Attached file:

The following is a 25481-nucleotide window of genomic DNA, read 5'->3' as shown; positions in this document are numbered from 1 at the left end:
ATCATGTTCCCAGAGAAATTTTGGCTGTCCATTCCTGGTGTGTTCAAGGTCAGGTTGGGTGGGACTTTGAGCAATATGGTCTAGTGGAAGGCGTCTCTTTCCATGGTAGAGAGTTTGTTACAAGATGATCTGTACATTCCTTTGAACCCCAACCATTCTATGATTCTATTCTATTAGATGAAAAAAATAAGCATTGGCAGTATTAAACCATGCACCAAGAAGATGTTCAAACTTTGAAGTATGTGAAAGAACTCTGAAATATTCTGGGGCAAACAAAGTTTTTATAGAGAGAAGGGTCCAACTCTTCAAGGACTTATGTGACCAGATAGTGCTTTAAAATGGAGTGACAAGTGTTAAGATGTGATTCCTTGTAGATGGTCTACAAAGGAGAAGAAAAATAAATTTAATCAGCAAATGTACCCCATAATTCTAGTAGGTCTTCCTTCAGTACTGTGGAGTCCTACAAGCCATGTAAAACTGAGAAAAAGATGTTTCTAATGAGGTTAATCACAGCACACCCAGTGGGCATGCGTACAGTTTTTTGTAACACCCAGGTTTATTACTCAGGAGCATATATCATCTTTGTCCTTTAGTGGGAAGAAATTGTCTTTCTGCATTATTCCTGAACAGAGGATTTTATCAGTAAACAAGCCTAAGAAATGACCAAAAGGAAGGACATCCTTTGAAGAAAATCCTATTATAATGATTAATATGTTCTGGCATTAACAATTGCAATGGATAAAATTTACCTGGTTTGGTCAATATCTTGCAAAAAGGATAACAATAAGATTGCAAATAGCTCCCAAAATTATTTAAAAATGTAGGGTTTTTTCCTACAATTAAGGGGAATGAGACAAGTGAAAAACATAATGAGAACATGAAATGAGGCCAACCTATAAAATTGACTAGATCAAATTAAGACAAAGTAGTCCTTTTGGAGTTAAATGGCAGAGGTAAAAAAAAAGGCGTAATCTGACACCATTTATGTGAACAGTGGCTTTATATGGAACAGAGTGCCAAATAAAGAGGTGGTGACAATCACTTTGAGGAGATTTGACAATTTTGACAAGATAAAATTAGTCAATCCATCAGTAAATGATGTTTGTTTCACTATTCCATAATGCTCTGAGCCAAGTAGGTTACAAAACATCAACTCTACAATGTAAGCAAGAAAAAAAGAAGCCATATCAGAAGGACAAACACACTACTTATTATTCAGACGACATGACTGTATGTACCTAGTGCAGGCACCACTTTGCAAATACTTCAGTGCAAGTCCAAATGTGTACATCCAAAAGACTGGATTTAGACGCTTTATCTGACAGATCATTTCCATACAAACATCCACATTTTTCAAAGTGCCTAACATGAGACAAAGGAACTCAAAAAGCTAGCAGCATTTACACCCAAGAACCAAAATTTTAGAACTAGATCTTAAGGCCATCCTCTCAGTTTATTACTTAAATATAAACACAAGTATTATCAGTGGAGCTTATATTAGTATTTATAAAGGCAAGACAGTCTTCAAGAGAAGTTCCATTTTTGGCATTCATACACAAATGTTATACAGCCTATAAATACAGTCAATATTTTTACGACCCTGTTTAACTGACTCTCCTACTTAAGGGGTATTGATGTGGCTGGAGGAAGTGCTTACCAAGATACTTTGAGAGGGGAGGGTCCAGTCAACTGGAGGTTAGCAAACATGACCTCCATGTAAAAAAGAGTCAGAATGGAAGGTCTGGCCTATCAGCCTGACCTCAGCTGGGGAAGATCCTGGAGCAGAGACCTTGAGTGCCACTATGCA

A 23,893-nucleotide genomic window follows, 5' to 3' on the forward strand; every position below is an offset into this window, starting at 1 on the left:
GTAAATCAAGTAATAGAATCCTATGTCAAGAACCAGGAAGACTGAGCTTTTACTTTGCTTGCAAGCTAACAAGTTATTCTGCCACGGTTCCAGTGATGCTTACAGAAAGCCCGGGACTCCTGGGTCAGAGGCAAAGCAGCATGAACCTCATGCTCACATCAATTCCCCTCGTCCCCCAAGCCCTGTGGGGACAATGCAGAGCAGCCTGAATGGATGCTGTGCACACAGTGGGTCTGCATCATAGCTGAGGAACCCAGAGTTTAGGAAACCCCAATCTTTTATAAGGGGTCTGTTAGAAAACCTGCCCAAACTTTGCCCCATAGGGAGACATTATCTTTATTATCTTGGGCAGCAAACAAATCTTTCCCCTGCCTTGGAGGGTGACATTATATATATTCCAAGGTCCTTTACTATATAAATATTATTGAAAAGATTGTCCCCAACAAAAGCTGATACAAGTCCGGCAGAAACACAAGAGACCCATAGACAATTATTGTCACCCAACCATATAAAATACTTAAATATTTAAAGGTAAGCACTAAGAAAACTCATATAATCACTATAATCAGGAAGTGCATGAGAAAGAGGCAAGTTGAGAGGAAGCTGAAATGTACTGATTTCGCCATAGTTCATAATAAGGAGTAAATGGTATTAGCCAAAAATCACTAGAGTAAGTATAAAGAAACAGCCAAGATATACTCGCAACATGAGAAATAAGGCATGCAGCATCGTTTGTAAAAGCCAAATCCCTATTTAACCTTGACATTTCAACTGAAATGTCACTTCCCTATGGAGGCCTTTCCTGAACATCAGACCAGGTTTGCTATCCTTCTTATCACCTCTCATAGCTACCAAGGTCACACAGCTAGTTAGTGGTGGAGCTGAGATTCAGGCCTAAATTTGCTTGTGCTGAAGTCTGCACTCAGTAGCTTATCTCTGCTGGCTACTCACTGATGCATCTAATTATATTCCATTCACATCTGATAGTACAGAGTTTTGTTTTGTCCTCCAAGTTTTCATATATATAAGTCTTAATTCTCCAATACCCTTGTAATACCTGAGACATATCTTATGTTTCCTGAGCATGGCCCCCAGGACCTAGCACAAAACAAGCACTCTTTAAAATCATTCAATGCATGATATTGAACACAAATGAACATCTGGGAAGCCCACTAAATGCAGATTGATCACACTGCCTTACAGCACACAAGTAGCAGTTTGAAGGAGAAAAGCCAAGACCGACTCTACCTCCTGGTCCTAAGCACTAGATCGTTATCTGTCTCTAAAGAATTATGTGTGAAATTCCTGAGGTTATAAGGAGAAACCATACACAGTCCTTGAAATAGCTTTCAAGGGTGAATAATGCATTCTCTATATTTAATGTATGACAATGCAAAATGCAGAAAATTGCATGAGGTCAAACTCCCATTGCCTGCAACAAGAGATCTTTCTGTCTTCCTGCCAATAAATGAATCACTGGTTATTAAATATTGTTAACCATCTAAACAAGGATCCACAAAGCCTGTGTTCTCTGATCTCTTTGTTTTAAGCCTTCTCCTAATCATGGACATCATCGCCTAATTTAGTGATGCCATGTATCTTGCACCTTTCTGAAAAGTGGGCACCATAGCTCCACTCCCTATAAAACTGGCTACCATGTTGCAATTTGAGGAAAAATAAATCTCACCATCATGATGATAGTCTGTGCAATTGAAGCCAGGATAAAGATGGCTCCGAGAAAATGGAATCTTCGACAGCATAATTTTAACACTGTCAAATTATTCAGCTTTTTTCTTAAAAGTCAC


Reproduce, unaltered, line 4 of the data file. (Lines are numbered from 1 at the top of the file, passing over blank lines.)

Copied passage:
GTAAATCAAGTAATAGAATCCTATGTCAAGAACCAGGAAGACTGAGCTTTTACTTTGCTTGCAAGCTAACAAGTTATTCTGCCACGGTTCCAGTGATGCTTACAGAAAGCCCGGGACTCCTGGGTCAGAGGCAAAGCAGCATGAACCTCATGCTCACATCAATTCCCCTCGTCCCCCAAGCCCTGTGGGGACAATGCAGAGCAGCCTGAATGGATGCTGTGCACACAGTGGGTCTGCATCATAGCTGAGGAACCCAGAGTTTAGGAAACCCCAATCTTTTATAAGGGGTCTGTTAGAAAACCTGCCCAAACTTTGCCCCATAGGGAGACATTATCTTTATTATCTTGGGCAGCAAACAAATCTTTCCCCTGCCTTGGAGGGTGACATTATATATATTCCAAGGTCCTTTACTATATAAATATTATTGAAAAGATTGTCCCCAACAAAAGCTGATACAAGTCCGGCAGAAACACAAGAGACCCATAGACAATTATTGTCACCCAACCATATAAAATACTTAAATATTTAAAGGTAAGCACTAAGAAAACTCATATAATCACTATAATCAGGAAGTGCATGAGAAAGAGGCAAGTTGAGAGGAAGCTGAAATGTACTGATTTCGCCATAGTTCATAATAAGGAGTAAATGGTATTAGCCAAAAATCACTAGAGTAAGTATAAAGAAACAGCCAAGATATACTCGCAACATGAGAAATAAGGCATGCAGCATCGTTTGTAAAAGCCAAATCCCTATTTAACCTTGACATTTCAACTGAAATGTCACTTCCCTATGGAGGCCTTTCCTGAACATCAGACCAGGTTTGCTATCCTTCTTATCACCTCTCATAGCTACCAAGGTCACACAGCTAGTTAGTGGTGGAGCTGAGATTCAGGCCTAAATTTGCTTGTGCTGAAGTCTGCACTCAGTAGCTTATCTCTGCTGGCTACTCACTGATGCATCTAATTATATTCCATTCACATCTGATAGTACAGAGTTTTGTTTTGTCCTCCAAGTTTTCATATATATAAGTCTTAATTCTCCAATACCCTTGTAATACCTGAGACATATCTTATGTTTCCTGAGCATGGCCCCCAGGACCTAGCACAAAACAAGCACTCTTTAAAATCATTCAATGCATGATATTGAACACAAATGAACATCTGGGAAGCCCACTAAATGCAGATTGATCACACTGCCTTACAGCACACAAGTAGCAGTTTGAAGGAGAAAAGCCAAGACCGACTCTACCTCCTGGTCCTAAGCACTAGATCGTTATCTGTCTCTAAAGAATTATGTGTGAAATTCCTGAGGTTATAAGGAGAAACCATACACAGTCCTTGAAATAGCTTTCAAGGGTGAATAATGCATTCTCTATATTTAATGTATGACAATGCAAAATGCAGAAAATTGCATGAGGTCAAACTCCCATTGCCTGCAACAAGAGATCTTTCTGTCTTCCTGCCAATAAATGAATCACTGGTTATTAAATATTGTTAACCATCTAAACAAGGATCCACAAAGCCTGTGTTCTCTGATCTCTTTGTTTTAAGCCTTCTCCTAATCATGGACATCATCGCCTAATTTAGTGATGCCATGTATCTTGCACCTTTCTGAAAAGTGGGCACCATAGCTCCACTCCCTATAAAACTGGCTACCATGTTGCAATTTGAGGAAAAATAAATCTCACCATCATGATGATAGTCTGTGCAATTGAAGCCAGGATAAAGATGGCTCCGAGAAAATGGAATCTTCGACAGCATAATTTTAACACTGTCAAATTATTCAGCTTTTTTCTTAAAAGTCAC